Gosh, the tosh that's spoken by the posh

The lower classes have no morals because their schools don't have time to teach them

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Alfred P Doolittle perhaps puts it best when he is asked by Colonel Pickering, in My Fair Lady, if he has no morals. "Nah," he replies. "I can't afford 'em, guv'ner."

I wonder if Richard Walden had Doolittle in mind last week when up he popped from his usual role as the chairman of the Independent Schools Association to explain why the lower classes have no morals. It's not their fault, he said, generously – it's just that "[state] schools are turning out too many amoral children because teachers cannot find the time to teach the difference between right and wrong". They're too "overwhelmed by the pressure to achieve results", he said. By contrast, private schools, such as the one of which he is head, the £2,000-per-term Castle House School in Shropshire, turn out "well-rounded" pupils with "moral understanding".

In an interview on Radio 5 Live, Mr Walden was asked three times what evidence he had for these observations, and referred continually to his 40-year experience of visiting "many independent schools" where a "rich, cultural life" is provided. In the absence of any evidence, then, I researched some private schools. Eton alone provided the rich moral education that produced Simon Mann, the co-conspirator with Mark Thatcher (Harrow) in the Equatorial Guinea coup; Darius Guppy, the architect of the fake jewel heist and £1.8m insurance fraud of Lloyd's of London; another insurance fraudster, Lord Brocket, who buried three vintage Ferraris and a Maserati in the grounds of Brocket Hall; and the Nepalese Prince Dipendra, who murdered nine members of his family.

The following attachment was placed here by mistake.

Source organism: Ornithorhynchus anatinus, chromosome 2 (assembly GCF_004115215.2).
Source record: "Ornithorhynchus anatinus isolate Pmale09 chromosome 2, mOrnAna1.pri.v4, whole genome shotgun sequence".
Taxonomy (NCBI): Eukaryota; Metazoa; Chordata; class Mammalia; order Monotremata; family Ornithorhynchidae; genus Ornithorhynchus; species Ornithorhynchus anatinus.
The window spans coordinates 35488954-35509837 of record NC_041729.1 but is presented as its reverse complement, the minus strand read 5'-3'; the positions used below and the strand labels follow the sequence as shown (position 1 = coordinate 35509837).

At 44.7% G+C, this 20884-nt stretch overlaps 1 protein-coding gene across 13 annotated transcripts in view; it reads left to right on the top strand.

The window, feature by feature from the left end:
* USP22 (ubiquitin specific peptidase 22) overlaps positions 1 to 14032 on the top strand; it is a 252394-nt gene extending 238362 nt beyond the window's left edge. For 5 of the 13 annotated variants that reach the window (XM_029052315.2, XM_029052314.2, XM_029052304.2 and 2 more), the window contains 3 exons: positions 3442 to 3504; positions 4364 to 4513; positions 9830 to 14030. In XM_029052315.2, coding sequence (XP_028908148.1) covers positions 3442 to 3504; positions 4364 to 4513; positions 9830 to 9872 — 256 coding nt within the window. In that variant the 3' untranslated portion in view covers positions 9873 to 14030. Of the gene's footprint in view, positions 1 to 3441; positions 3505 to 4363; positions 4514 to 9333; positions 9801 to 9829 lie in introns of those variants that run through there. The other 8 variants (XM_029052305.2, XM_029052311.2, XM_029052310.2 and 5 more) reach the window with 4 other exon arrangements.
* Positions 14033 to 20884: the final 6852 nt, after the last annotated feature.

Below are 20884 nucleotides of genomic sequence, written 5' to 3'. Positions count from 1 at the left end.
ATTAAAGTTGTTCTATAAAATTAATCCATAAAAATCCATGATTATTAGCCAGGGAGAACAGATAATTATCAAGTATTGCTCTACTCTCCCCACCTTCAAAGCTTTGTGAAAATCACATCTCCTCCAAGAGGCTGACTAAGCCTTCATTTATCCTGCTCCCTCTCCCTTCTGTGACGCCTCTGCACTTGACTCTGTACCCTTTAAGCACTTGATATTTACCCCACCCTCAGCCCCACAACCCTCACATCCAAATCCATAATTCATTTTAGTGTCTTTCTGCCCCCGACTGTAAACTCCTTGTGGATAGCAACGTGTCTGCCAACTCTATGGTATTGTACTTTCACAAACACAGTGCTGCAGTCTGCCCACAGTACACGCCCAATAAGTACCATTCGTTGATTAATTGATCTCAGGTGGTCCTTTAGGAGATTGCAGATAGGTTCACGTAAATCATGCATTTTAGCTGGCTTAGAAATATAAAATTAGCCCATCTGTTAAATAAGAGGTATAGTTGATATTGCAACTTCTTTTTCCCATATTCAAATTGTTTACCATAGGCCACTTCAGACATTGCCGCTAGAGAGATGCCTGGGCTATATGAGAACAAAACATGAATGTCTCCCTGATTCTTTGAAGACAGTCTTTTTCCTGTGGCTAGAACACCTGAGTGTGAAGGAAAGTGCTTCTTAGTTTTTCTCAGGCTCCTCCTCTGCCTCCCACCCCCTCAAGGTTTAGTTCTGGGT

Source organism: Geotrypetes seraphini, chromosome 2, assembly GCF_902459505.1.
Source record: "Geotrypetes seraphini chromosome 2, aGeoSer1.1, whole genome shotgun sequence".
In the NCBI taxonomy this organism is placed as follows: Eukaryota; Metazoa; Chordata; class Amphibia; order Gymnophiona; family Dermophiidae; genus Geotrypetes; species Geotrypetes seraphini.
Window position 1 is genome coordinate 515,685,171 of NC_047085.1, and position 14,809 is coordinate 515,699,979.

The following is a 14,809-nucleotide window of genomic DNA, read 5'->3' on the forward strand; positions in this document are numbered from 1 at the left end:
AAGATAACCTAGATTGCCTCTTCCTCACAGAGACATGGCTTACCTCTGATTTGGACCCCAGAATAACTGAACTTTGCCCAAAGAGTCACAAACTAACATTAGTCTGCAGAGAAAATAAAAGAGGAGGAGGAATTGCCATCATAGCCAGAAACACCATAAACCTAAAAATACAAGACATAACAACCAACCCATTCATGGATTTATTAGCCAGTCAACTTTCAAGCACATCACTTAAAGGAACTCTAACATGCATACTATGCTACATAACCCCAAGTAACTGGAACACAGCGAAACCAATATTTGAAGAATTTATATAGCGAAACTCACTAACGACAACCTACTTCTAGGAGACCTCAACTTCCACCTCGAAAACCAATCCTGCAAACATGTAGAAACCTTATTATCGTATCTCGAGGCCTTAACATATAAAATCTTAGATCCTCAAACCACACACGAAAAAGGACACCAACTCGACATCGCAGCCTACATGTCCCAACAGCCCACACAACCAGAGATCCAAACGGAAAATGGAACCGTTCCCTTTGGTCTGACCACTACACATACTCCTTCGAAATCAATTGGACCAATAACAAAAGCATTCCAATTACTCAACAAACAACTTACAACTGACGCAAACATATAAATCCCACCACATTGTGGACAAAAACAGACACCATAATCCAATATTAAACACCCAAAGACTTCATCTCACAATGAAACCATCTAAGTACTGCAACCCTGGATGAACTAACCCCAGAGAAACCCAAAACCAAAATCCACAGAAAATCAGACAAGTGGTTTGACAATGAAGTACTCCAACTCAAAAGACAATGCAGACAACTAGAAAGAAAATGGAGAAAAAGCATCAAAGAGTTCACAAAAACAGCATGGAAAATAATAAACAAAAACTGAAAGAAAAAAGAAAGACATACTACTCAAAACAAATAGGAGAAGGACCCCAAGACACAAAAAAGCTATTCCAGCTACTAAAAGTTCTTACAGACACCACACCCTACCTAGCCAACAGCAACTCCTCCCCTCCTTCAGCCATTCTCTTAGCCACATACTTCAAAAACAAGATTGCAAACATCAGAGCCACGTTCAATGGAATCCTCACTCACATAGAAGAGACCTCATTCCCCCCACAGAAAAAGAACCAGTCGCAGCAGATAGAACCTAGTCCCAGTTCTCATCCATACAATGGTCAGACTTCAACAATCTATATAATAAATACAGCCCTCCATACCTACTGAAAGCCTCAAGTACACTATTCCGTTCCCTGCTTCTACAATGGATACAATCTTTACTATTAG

Other privately educated fraudsters include Major Charles Ingram (Oswestry School), the Who Wants to Be a Millionaire? cheat; the £1.4bn UBS "rogue trader", Kweku Adoboli; and too many tax avoiders to count. Queen Elizabeth Grammar School in West Yorkshire boasts two serial killers. Meanwhile, Swaziland's King Mswati III, accused by Amnesty International of violating the human rights of women and girls, including their right not to be subjected to forced marriage, was educated at Sherborne, Dorset, while everybody's favourite North Korean dictator, Kim Jong-un, went to a swish school in Switzerland, where fees are now around £16,000 a year. He left without the equivalent of a single GCSE, so at least we know that his teachers were not overly pressured to achieve academic results.

Mr Walden's hypothesis is ridiculous, then, but it is dangerous, all the same. Alfred Doolittle, you may also remember, was one of the original "undeserving poor" – a group that this government (most of them privately educated) seems determined to label, demonise and blame for all ills. Statements such as Richard Walden's make that process so much easier. Is that the kind of morality that can be bought for thousands of pounds a term?

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